To be clear, Thoreau didn’t equate optimism with naïveté or ignorance.  It was a virtue to be cultivated, as a mental and physical and even spiritual posture.  He wasn’t a success by worldly standards, particularly as a writer, and he knew it.  But instead of succumbing to a broken system with its equally broken standards of success, he chose to reframe and redefine both system and standard.  He operated on the assumption that humanity is a force of nature, and that we therefore have the agency to invest our choices with meaning.  That sounds about right to me.

2) We must write what we feel compelled to write.  Thoreau didn’t believe in catering to trends, or to any external systemic expectations.  This isn’t to say he endorsed opposing every element of the system simply to oppose it; but he did believe in acting according to individual conscience (“…I am as desirous of being a good neighbor as I am of being a bad subject…”), in questioning everything (and I mean everything), and in seeking out a richly textured life. 

Our interests may indeed align with those that have reached critical mass at the popular level—which currently includes Young Adult literature, dystopias, romance, and a number of other genres—or they may not.  We must allow ourselves the opportunity to color in and outside of the lines—and live in fervent belief that we define the framework of our own success (as self-published authors, among other things).  This is Thoreau’s legacy, as muddled of a self-publishing icon as he may be: writing is not a game of comparison, in which we win or lose.

Thoreau’s fusty vocabulary and complex argumentative structure might prove a barrier to a modern reader of Walden, but it has routinely defied the odds and repeatedly surged in popularity.  This is a book that hasn’t been out of print since 1862, the year of Thoreau’s death.  (It was originally published in 1854.)  Still, he rattles off a few zingers that leave me breathless.  I’m going to close today’s blog in his words—and in what I think makes for a resounding metaphor for rejecting any institution—including, perhaps, the institution of traditional publication?—that has lost touch with its participants:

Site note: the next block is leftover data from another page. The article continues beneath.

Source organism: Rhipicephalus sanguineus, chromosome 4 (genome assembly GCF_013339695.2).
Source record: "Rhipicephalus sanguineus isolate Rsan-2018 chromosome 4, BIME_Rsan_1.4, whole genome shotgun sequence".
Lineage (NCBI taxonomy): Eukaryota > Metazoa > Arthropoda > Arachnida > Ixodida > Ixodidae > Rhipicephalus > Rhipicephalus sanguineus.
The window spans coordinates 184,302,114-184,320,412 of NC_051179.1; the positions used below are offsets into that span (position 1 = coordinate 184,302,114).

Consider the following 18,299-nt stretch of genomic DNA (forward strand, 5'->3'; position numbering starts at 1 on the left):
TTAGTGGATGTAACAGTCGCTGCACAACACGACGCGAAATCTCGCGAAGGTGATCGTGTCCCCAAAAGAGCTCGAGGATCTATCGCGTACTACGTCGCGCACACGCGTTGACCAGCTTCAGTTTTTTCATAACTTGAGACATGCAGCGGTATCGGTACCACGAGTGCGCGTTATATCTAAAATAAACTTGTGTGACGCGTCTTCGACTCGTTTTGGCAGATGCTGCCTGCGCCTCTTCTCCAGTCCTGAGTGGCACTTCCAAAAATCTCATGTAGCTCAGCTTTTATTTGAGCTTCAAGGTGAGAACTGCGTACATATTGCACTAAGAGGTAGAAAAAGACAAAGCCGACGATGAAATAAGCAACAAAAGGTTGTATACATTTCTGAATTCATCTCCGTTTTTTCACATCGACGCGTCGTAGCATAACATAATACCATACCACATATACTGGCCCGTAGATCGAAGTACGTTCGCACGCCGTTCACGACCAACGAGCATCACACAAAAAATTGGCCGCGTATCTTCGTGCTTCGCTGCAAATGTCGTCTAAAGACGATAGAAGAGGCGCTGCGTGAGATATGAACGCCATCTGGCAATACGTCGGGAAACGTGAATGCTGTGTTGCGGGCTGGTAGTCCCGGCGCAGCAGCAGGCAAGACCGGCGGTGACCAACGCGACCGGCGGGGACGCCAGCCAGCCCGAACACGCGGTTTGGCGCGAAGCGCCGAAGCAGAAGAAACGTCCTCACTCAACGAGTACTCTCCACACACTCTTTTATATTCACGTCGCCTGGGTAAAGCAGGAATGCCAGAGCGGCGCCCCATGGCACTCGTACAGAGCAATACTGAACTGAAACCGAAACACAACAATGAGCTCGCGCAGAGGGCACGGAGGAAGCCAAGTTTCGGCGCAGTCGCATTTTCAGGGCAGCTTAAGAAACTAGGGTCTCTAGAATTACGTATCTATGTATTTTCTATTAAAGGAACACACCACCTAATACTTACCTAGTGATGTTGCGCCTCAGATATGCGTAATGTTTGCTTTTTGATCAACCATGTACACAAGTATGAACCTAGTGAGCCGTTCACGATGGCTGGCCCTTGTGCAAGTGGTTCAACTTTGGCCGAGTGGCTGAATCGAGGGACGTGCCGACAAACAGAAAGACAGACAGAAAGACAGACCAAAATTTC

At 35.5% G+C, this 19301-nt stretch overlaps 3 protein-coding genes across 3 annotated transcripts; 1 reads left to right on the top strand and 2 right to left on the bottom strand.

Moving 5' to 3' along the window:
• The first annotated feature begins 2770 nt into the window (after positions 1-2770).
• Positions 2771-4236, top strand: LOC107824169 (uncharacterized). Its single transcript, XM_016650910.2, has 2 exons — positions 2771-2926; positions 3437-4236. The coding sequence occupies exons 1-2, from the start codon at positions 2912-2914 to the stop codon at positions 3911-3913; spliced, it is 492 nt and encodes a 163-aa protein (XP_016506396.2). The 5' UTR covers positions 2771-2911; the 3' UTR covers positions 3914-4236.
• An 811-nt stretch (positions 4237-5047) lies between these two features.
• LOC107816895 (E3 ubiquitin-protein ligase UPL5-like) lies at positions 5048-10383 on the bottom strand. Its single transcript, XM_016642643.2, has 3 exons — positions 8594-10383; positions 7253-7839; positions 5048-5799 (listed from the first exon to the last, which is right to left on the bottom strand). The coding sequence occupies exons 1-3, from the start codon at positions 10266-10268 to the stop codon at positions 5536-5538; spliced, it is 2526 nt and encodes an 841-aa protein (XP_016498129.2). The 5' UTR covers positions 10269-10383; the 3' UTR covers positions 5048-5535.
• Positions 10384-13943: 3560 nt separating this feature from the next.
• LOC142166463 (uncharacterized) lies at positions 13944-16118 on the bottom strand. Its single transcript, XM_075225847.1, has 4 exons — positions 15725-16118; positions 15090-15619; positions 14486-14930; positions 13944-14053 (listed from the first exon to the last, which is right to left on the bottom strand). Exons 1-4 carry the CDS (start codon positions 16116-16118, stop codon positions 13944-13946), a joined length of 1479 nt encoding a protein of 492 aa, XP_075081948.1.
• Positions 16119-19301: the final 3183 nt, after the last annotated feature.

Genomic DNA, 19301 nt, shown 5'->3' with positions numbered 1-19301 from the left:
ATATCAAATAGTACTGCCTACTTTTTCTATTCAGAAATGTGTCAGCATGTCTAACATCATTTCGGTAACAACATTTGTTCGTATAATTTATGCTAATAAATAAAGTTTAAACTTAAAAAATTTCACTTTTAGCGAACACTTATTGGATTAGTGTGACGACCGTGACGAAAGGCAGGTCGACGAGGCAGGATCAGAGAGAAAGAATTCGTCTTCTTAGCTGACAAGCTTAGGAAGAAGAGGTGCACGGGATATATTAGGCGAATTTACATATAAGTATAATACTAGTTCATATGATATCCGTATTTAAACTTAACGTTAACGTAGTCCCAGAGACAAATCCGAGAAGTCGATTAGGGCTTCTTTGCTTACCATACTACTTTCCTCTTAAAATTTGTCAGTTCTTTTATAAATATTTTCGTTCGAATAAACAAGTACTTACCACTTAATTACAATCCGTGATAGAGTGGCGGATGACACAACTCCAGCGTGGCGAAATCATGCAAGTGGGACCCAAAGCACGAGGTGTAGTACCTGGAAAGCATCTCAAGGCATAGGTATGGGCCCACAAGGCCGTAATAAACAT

“Rather than love, than money, than fame, give me truth.  I sat at a table where were rich food and wine in abundance, and obsequious attendance, but sincerity and truth were not; and I went away hungry from the inhospitable board.  The hospitality was as cold as the ices.  I thought that there was no need of ice to freeze them.  They talked to me of the age of the wine and the fame of the vintage; but I thought of an older, a newer, and purer wine, of a more glorious vintage, which they had not got, and could not buy.  The style, the hosue and grounds and ‘entertainment’ pass for nothing with me.  I called on the king, but he made me wait in his hall, and conducted like a man incapacitated for hospitality.  There was a man in my neighborhood who lived in a hollow tree.  His manners were truly regal.  I should have done better had I called on him.”

* NOTE: all quotations sourced from The Norton Anthology of American Literature, Vol. I (2008 edition).

 

If you have any comments, reflections, or suggestions for this new series, I’d love to hear them.  Drop me a line in the comments box, and watch this space on Wednesdays in 2015!

 

ABOUT KELLY SCHUKNECHT: Kelly Schuknecht is the Executive Vice President of Outskirts Press. In addition to her contributions to the Outskirts Press blog at blog.outskirtspress.com, Kelly and a group of talented marketing experts offer book marketing services, support, and products to not only published Outskirts Press authors, but to all authors and professionals who are interested in marketing their books and/or careers. Learn more about Kelly on her blog at http://kellyschuknecht.com.

 

2015 Writing Goals: Where Do You Stand?

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If you are like many writer’s, publishing a book is probably on your 2015 to-do list. You’re probably feeling inspired, excited, maybe a little scared or overwhelmed, and you’re hoping your dream won’t become another failed resolution that gets pushed to the back burner after the thrill of the new year wears off.